Cambodia’s women beer sellers: Harnessing solidarity to end discrimination


Voleak conducted a beer promoter focus group discussion to expand project activities held in Prey Veng province, Cambodia, in June 2011. Photo credit: Nicholas Axelrod

“I was perceived as a bad girl," says Voleak, “because I worked at night, with a group of women with limited education, and managers pushed us to sit and drink with the clients and to compete for the big-spending ones."

In today's competitive world, solidarity may seem outdated. For Voleak, a 25 year-old beer seller, understanding the value of solidarity marked the beginning of a new life. Her first years as a beer promoter in Cambodia's Phnom Penh Province were not easy.

Defying the conventional work-life rhythm, beer promoters start work in and around Cambodia's bars and karaoke parlors after night falls. Paid often on a commission-only basis, they are exposed to high levels of alcohol consumption, violence and harassment.

According to CARE International, 83 per cent of Cambodia's female beer sellers have dealt with unwanted sexual contact whilst 38 per cent subjected to forced sex. Yet, they remain in the profession, many having been compelled to move over from the garment industry during the recent economic crisis.

Pursuing dreams of improving their workplace, Voleak and other beer promoters in Phnom Penh decided to reject the competitiveness their profession demands, and come together as a group.

Since 2009, the Solidarity Association of Beer Promoters in Cambodia (SABC) has advocated for the rights and safety of women working in the beer industry, supported through life-skills, gender awareness and peer education by CARE International Cambodia, a grantee of the UN Trust Fund to End Violence against Women.

Beer promoter focus group discussion to expand project activities held in Prey Veng province, Cambodia, in June 2011. Photo credit: Nicholas Axelrod

But the organization was not initially welcomed by all. “When the solidarity group was first established, most of our members were congratulated, but not by the beer companies that were very concerned about how it would work, and its goals and objectives. Sometimes the group was also challenged by other beer promoters, as the idea was very new to them.

The Solidarity Group has recently gained support from the Ministry of Women Affairs that has initiated dialogues with outlet owners on women's rights, gender-based violence, laws and the businesses' responsibility for the safety of the beer promoters.

The Ministry is also joining hands with the group on a mass media awareness raising campaign. Early initiatives include illuminated signs in bars to remind customers that “Beer promoting is a job that has value and dignity" and “Dignity and honor are the demand of all human beings."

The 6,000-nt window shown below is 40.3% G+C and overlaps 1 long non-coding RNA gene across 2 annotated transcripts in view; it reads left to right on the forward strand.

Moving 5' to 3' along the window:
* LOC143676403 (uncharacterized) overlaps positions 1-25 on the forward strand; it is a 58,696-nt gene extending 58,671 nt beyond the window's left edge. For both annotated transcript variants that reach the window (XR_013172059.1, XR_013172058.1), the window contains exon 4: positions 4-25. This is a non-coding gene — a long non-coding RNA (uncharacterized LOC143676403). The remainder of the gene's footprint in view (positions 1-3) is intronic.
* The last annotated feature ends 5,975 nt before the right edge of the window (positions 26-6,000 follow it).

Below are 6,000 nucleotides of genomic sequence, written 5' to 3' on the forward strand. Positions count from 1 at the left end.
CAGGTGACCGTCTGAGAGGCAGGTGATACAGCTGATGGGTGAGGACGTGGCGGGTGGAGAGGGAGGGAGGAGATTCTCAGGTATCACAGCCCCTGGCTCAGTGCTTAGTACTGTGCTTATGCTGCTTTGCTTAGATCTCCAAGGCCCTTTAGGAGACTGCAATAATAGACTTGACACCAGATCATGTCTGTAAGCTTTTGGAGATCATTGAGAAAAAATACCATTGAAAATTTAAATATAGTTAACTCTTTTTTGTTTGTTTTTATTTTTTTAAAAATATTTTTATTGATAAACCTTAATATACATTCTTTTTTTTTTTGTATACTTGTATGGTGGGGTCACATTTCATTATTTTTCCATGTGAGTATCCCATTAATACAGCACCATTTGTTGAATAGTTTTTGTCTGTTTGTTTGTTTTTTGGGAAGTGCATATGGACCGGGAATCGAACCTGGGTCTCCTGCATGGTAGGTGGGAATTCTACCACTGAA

Meanwhile, CARE International has worked along with the Solidarity Association to encourage companies' compliance with the Cambodia Beer Selling Industry's code of conduct.

This sets standards for contracts, salaries and benefits, safe transport to and from work, dignified uniforms, and recommends sessions on sexual and reproductive health and negotiation with customers.

For many of the women change is slowly evident also at the personal level. Today, Voleak is the administrator and finance coordinator of the Solidarity Association. This role has given her confidence in her abilities to teach and to lead, and allowed her to fund her young son's education. “All this is thanks to my work with other beer promoters through SABC," she says, “I have come to know myself and who I want to be."

Technical team members from Cambodia's Ministry of Women's Affairs prepare a non-violent workplace initiative for beer outlet owners in Phnom Penh in August 2011. Photo credit: Nicholas Axelrod

Despite these achievements, Voleak is aware that some of the key battles for her and her peers lie beyond the boundaries of the workplace, in the society. Here gender stigma and discrimination they face are rooted. Working on long-term social change, they have targeted male clients, especially university students, with sessions on power dynamics, stereotypes and the social impact of gender-based violence.

On International Women's Day in 2011, a landmark was achieved when the Minister of Women Affairs asserted publicly that “violence against women, especially in the beer industry, requires multiple responses from all actors."

Voleak and her colleagues have taken the first step, bringing change through solidarity, and they have seen progress begin. What they now expect and advocate for is that others in the industry - outlet owners, clients, beer companies - as well as the government and broader society, join them on this path.